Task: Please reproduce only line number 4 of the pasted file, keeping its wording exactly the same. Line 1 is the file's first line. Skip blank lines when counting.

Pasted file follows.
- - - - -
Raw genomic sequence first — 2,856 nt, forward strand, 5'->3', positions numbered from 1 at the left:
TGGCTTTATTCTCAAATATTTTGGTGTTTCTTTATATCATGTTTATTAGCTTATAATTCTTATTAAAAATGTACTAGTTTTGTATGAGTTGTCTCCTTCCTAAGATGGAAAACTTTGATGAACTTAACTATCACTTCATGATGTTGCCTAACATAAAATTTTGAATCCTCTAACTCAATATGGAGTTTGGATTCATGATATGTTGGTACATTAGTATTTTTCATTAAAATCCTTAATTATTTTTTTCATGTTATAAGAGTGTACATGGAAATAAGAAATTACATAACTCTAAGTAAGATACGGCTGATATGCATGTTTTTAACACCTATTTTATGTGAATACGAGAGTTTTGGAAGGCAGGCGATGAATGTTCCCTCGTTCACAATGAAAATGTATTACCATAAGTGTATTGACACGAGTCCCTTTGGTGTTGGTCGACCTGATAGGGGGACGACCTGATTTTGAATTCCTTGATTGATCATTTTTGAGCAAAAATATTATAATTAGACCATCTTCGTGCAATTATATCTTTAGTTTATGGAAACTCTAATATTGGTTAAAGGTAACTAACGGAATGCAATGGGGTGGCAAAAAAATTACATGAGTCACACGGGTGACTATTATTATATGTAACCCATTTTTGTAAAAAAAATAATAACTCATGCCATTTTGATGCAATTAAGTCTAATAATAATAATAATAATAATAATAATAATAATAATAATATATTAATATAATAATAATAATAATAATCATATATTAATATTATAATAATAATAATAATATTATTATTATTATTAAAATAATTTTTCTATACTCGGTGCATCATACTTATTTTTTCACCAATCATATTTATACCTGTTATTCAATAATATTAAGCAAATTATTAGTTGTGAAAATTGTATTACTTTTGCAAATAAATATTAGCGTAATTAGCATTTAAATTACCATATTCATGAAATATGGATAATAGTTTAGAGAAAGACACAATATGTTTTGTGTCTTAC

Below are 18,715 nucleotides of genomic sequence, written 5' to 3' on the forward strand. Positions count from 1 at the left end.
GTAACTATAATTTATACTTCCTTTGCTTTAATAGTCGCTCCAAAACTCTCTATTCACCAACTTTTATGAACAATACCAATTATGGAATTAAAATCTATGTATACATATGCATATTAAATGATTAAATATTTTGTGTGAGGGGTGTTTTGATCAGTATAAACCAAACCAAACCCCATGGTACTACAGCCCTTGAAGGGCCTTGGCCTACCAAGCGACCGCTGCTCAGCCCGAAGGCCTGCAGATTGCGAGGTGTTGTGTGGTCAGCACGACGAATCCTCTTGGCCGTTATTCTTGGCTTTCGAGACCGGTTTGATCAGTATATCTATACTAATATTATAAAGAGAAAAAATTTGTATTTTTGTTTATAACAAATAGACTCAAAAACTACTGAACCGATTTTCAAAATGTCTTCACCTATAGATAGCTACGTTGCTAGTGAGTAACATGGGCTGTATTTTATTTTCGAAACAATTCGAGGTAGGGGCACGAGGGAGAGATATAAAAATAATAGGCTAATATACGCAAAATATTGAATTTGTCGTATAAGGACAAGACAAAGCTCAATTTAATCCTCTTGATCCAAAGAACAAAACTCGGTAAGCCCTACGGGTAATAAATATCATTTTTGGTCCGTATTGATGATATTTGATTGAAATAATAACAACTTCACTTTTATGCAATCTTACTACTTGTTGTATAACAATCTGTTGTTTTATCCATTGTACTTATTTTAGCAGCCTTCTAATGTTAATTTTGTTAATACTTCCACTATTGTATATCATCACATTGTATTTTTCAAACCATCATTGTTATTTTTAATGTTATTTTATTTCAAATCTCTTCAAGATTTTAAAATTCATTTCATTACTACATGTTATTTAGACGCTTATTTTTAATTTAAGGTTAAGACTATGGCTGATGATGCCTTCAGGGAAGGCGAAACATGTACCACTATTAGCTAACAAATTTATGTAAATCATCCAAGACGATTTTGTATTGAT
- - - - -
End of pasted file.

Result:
GTAACTATAATTTATACTTCCTTTGCTTTAATAGTCGCTCCAAAACTCTCTATTCACCAACTTTTATGAACAATACCAATTATGGAATTAAAATCTATGTATACATATGCATATTAAATGATTAAATATTTTGTGTGAGGGGTGTTTTGATCAGTATAAACCAAACCAAACCCCATGGTACTACAGCCCTTGAAGGGCCTTGGCCTACCAAGCGACCGCTGCTCAGCCCGAAGGCCTGCAGATTGCGAGGTGTTGTGTGGTCAGCACGACGAATCCTCTTGGCCGTTATTCTTGGCTTTCGAGACCGGTTTGATCAGTATATCTATACTAATATTATAAAGAGAAAAAATTTGTATTTTTGTTTATAACAAATAGACTCAAAAACTACTGAACCGATTTTCAAAATGTCTTCACCTATAGATAGCTACGTTGCTAGTGAGTAACATGGGCTGTATTTTATTTTCGAAACAATTCGAGGTAGGGGCACGAGGGAGAGATATAAAAATAATAGGCTAATATACGCAAAATATTGAATTTGTCGTATAAGGACAAGACAAAGCTCAATTTAATCCTCTTGATCCAAAGAACAAAACTCGGTAAGCCCTACGGGTAATAAATATCATTTTTGGTCCGTATTGATGATATTTGATTGAAATAATAACAACTTCACTTTTATGCAATCTTACTACTTGTTGTATAACAATCTGTTGTTTTATCCATTGTACTTATTTTAGCAGCCTTCTAATGTTAATTTTGTTAATACTTCCACTATTGTATATCATCACATTGTATTTTTCAAACCATCATTGTTATTTTTAATGTTATTTTATTTCAAATCTCTTCAAGATTTTAAAATTCATTTCATTACTACATGTTATTTAGACGCTTATTTTTAATTTAAGGTTAAGACTATGGCTGATGATGCCTTCAGGGAAGGCGAAACATGTACCACTATTAGCTAACAAATTTATGTAAATCATCCAAGACGATTTTGTATTGAT